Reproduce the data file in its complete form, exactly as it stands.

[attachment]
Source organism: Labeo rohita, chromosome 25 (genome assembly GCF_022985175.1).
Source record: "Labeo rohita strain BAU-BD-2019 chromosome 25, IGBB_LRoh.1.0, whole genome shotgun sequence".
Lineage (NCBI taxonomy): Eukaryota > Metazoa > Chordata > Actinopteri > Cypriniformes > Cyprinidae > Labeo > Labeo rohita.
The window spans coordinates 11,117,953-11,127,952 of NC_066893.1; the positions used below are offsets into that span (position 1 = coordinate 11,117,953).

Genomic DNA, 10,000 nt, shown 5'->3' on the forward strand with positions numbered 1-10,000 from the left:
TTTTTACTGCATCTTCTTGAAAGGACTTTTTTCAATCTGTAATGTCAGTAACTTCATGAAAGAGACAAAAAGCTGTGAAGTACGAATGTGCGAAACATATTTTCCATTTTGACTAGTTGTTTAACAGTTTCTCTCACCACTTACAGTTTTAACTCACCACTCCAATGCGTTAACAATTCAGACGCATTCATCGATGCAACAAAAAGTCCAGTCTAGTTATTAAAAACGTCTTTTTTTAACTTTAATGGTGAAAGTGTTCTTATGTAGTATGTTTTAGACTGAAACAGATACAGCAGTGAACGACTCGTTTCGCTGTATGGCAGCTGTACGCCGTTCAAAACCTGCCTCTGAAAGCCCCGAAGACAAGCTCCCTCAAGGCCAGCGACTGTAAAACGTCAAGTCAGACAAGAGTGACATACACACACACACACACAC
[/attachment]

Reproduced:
Source organism: Labeo rohita, chromosome 25 (genome assembly GCF_022985175.1).
Source record: "Labeo rohita strain BAU-BD-2019 chromosome 25, IGBB_LRoh.1.0, whole genome shotgun sequence".
Lineage (NCBI taxonomy): Eukaryota > Metazoa > Chordata > Actinopteri > Cypriniformes > Cyprinidae > Labeo > Labeo rohita.
The window spans coordinates 11,117,953-11,127,952 of NC_066893.1; the positions used below are offsets into that span (position 1 = coordinate 11,117,953).

Genomic DNA, 10,000 nt, shown 5'->3' on the forward strand with positions numbered 1-10,000 from the left:
TTTTTACTGCATCTTCTTGAAAGGACTTTTTTCAATCTGTAATGTCAGTAACTTCATGAAAGAGACAAAAAGCTGTGAAGTACGAATGTGCGAAACATATTTTCCATTTTGACTAGTTGTTTAACAGTTTCTCTCACCACTTACAGTTTTAACTCACCACTCCAATGCGTTAACAATTCAGACGCATTCATCGATGCAACAAAAAGTCCAGTCTAGTTATTAAAAACGTCTTTTTTTAACTTTAATGGTGAAAGTGTTCTTATGTAGTATGTTTTAGACTGAAACAGATACAGCAGTGAACGACTCGTTTCGCTGTATGGCAGCTGTACGCCGTTCAAAACCTGCCTCTGAAAGCCCCGAAGACAAGCTCCCTCAAGGCCAGCGACTGTAAAACGTCAAGTCAGACAAGAGTGACATACACACACACACACACAC